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Moving? How to Decide If You Should Rent or Sell Your House

rent or sell your houseThe time has come to part with your beloved first home. Emotions are running high, and as you begin packing up those cardboard boxes, you start to wonder how you can part with this charming, little house. It’s then a new scenario pops into your head and you ask yourself – hmm, should I rent or sell this house? 

There are certainly pros and cons with each scenario, so let’s walk through the decision making process together and see where we land. 

Should Rent or Sell Your House?

Ultimately, you will have to make the decision that’s right for you, but hopefully these factors will make it a little easier to reach a conclusion.

Basic Financial Considerations When Deciding to Rent or Sell Your House

Whether you have already found your next property or are just starting the process, you may be struggling with what to do with your current residence. If you’ve already paid down a decent chunk of the mortgage, or own the property outright, it may actually make sense for you to hang onto it. 

Here are the first questions you should be asking yourself when deciding to rent or sell your house. 

  1. Will I have enough cash for closing costs and down-payment on the next house if I hold onto this one?
  2. Can I set the rental price high enough to put aside 25% for maintenance costs each month, and still profit?
  3. Do I have enough of an emergency fund to cover any issues with this home in addition to the one I plan to purchase?

These questions are truly deal breakers right out of the gate! However, if you find that you are able to take on the added financial burden, then it’s time to move to the next step.

So now that you know you can technically afford to keep both properties, it’s important to consider whether or not it’s worth it for you in the long run.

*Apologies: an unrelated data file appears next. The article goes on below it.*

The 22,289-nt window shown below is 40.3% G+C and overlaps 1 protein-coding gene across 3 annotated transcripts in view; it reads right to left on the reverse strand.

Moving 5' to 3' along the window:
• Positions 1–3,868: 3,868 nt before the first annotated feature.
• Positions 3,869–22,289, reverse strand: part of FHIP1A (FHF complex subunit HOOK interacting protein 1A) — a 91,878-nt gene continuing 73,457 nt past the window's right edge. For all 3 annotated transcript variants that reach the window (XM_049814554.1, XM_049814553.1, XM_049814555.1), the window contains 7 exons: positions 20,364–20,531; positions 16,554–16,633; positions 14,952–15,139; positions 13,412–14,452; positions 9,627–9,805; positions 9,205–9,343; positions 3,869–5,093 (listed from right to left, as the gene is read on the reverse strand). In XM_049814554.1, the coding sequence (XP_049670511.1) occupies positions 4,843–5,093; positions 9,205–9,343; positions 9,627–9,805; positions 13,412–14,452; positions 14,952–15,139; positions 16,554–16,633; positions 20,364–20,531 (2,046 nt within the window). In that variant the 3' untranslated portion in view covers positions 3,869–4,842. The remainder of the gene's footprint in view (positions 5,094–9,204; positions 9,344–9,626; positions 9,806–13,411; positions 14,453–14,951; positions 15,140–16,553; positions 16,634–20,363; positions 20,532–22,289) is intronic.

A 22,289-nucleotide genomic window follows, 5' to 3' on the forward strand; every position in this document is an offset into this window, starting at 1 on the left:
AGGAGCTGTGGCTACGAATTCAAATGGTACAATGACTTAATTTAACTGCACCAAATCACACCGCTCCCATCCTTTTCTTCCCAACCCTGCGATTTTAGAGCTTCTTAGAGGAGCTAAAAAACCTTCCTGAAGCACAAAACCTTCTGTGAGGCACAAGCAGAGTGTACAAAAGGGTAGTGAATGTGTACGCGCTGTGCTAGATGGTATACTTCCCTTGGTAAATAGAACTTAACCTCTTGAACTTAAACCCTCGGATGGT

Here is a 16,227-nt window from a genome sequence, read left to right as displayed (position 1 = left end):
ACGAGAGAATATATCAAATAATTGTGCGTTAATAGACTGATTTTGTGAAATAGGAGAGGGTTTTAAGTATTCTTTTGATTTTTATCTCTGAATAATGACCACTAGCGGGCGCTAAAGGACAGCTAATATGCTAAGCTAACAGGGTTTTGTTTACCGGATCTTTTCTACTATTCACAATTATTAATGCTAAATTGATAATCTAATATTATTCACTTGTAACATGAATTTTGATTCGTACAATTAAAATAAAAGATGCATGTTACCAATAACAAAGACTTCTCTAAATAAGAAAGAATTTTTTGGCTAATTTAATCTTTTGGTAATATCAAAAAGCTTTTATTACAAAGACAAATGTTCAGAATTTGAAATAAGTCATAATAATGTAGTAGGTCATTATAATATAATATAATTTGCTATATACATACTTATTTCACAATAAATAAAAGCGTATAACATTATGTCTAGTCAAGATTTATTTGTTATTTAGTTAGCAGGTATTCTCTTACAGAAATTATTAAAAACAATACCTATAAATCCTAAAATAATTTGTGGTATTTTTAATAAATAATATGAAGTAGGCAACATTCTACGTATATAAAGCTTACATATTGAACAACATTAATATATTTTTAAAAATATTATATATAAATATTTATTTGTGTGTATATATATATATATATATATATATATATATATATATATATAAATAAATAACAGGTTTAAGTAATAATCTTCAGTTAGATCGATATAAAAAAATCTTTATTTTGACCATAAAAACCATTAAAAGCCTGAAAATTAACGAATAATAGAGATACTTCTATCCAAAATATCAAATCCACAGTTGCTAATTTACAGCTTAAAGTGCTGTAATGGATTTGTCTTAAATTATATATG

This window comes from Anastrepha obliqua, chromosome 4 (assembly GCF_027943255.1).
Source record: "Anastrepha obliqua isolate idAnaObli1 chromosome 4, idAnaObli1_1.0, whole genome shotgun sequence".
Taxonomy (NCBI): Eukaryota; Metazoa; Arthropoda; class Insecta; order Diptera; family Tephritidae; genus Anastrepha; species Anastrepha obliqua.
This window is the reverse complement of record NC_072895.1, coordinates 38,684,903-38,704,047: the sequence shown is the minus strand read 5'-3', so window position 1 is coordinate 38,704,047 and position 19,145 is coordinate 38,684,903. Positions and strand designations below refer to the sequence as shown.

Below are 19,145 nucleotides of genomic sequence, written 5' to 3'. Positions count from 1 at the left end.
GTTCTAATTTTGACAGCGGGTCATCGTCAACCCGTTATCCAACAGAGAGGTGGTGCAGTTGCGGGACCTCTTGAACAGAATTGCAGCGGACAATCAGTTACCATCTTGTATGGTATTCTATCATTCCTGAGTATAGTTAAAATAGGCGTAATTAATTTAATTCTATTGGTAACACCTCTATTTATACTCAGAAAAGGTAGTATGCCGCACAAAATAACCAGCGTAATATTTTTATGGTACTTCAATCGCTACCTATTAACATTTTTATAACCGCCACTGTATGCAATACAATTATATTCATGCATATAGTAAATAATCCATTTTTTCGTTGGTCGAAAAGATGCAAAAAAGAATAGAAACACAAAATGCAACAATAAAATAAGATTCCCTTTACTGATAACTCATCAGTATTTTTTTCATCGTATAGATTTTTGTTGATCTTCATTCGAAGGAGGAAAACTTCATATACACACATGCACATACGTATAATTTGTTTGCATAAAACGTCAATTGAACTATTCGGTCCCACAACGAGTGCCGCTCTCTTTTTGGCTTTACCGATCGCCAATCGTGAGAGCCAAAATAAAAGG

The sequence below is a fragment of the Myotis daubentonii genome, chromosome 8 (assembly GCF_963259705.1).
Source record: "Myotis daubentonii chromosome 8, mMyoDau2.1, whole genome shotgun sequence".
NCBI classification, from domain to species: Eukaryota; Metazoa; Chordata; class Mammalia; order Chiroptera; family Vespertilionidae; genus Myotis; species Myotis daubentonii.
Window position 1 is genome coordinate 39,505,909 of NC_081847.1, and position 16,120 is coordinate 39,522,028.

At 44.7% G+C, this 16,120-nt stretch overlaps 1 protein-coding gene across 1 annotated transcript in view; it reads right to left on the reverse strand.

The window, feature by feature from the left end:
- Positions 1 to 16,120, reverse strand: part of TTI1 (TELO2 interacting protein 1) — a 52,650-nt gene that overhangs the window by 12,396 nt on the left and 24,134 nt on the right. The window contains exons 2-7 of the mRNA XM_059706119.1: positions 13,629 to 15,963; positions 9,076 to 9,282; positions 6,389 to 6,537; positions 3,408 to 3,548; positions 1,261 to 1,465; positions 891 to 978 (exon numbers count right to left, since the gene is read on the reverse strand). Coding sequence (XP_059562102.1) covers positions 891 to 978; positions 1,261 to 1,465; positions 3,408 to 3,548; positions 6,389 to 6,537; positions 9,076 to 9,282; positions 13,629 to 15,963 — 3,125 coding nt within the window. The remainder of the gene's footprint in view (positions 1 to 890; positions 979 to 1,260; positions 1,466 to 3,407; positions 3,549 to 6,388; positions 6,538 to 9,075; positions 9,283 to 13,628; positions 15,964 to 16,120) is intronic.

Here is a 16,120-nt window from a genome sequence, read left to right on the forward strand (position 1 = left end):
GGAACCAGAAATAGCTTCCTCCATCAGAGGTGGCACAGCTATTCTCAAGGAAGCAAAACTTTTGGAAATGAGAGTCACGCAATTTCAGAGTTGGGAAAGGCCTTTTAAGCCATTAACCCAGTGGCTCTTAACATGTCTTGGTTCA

1) Does Your House Meet the 1% Rule?

The 1% rule basically states that you should “multiply the purchase price of the property plus any necessary repairs by 1% to determine a base level of monthly rent.

ie. If you purchased your house for $200,000, you would ideally be able to get $2,000 a month in rent.

While this isn’t a hard and fast rule, it gives you a minimum baseline to run the numbers and see if holding onto the property is even worth your time. 

2) Take a Solid Look at the Current Rental Market in Your Area

It’s advisable to talk to your real estate agent to get an honest assessment on the overall rental market before you decide if you should rent or sell your house. 

If properties are being snatched up quickly and you aren’t seeing rentals sit too long, that may be pretty good sign that you won’t have trouble finding tenants.

Don’t forget to take into consideration the average advertised rent prices for properties similar to yours.

  • While you may feel it’s worth a certain amount, at the end of the day, the market decides. 
  • You will also need to factor in the cost of potential vacancies, so don’t overlook that aspect in your excitement to get it rented out!

Read More: Making Money With Vacation House Rentals

options if you can't sell your house - for rent3) Be Honest – Are You Ready to Be a Landlord?

If this is your first step into property management and land-lording, it’s a good idea to do your research on what’s involved. In fact, I highly recommend you join some Facebook groups created by and for landlords to get an inside look at the day-to-day nitty gritty.

Land-lording tasks include:

  • Showing potential tenants the place, selling them on the features of the home (and potentially doing this EVERY YEAR)
  • Forming applications, contracts, amendments, and initial walk-throughs for noting pre-existing damage to the property
  • Cleaning the rental in-between tenants
  • Handling the security deposits and rent payments – chasing tenants around and charging them late fees if they don’t pay on time